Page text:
With everything in place, all cable management has been done, we have finished the system build. The Power Supply cover is in place, while the side cable management hole might not be meant for the PCI-E cables, I decided to use it for this build to give an example. The cable could have come out the end of the cover, or from behind the motherboard tray, the choice is really yours.
Final Thoughts and Conclusions
If you are familiar with the Enthoo Primo but found the cost a little high, then the follow-up Enthoo Pro might be more to your liking. The Enthoo Pro includes many of the features that made the Primo popular, however in order to lower the cost, Phanteks made some changes. The front panel is now made of plastic made to look like brushed aluminum, it has a hidden front I/O cluster that includes SuperSpeed USB 3.0, and USB 2.0. It still maintains Phanteks attention to detail to make it a great option for people looking for a great full tower on a limited budget.
Being listed as a full tower, I was expecting a case the size of the Primo, however the Enthoo Pro is slightly smaller. While it will support E-ATX boards, it feels more like a large mid-tower; which is all a matter of my perception. When the motherboard is installed, there is approximately 2.5in of space between the edge of the board and the top frame, with the top mounting location being pulled forward, there should be room for a liquid radiator and fans in a push/pull configuration, it would most likely hang over the motherboard slightly, but that shouldn't be an issue.
Internally there is plenty of room for even the longest video cards, up to 347mm (13.6in) as it sits, if you remove the 3.5" hard drive cages you get 472mm (18.58in) of space. Those 3.5" hard drive cages will support 3 hard drives each, making a total of six 3.5" hard drive trays that can also support 2.5" drives. Behind the motherboard tray there is a hidden 2.5" tray, allowing the Enthoo Pro to support a total of seven hard drives before we start looking at the three 5.25" device bays or the second optional 2.5" tray behind the motherboard tray.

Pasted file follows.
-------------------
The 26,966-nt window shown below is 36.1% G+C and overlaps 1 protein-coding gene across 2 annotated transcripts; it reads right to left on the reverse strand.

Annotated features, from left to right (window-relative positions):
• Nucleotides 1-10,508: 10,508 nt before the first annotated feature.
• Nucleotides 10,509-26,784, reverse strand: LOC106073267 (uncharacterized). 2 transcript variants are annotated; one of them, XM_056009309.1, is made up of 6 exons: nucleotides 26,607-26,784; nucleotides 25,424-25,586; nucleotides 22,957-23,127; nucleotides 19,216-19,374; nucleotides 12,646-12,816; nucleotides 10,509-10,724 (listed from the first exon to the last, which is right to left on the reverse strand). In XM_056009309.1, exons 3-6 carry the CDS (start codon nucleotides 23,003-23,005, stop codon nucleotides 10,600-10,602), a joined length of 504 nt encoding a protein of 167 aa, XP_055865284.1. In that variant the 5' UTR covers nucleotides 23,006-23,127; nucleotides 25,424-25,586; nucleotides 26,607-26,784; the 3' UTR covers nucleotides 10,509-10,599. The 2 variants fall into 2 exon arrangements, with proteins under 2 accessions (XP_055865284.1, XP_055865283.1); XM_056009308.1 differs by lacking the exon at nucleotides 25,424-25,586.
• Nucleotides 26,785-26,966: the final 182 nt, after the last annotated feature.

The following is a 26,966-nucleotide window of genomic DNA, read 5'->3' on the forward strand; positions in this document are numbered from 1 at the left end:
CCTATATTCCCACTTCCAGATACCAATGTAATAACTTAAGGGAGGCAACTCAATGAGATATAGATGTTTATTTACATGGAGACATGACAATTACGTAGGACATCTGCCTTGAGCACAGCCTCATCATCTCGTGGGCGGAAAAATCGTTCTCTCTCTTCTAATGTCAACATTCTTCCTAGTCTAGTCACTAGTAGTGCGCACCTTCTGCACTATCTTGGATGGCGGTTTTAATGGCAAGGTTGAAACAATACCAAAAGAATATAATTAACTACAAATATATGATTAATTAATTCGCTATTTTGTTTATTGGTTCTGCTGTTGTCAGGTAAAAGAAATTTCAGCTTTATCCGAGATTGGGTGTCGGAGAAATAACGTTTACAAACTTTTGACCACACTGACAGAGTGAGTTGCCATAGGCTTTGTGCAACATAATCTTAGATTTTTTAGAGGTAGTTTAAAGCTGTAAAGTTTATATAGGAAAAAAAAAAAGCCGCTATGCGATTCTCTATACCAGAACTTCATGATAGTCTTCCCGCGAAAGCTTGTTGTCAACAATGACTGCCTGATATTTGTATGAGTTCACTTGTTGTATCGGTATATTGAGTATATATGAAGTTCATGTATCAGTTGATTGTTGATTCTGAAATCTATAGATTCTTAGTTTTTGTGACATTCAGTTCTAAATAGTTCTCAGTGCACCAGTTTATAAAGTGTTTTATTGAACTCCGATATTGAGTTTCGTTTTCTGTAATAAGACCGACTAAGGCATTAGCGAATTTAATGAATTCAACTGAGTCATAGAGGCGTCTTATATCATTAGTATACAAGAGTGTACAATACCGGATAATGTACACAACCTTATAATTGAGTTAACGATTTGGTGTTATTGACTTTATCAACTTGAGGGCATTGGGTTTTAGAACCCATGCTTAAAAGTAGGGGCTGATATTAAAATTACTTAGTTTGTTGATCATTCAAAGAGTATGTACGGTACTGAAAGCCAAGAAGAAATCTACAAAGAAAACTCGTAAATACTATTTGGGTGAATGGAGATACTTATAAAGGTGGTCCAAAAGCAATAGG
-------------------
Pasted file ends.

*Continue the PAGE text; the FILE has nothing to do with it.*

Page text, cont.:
Overall, the install went extremely smooth, the only little issue could be with the PWM cable length. While Phanteks cannot account for the CPU fan header across every motherboard, a few extra inches of cable would be a big help. Unless they make the cable a little longer, if you have issues with the length, there are options, alternative routing of the cable like was done for this installation, or a PWM four-pin fan extension cable can be purchased for under $5.50 shipped
The Phanteks Pro, sold under part number PH-ES614P, can be found online for $99.99 with shipping at Amazon
. This includes everything we have discussed and the five year warranty. While some will still prefer the high end Phanteks Enthoo Primo, the Enthoo Pro is a great option for somebody that wants to get a great case that has a high end look to it without breaking the bank. The build quality, and attention to detail from Phanteks is hard to beat.
Legit Bottom Line:
While the Enthoo Pro drops several features from the Enthoo Primo, the price is cut even deeper. Phanteks did not cut any major feature out of the Enthoo Pro. There is plenty of room for some of the largest systems, and the cooling options to keep it all running.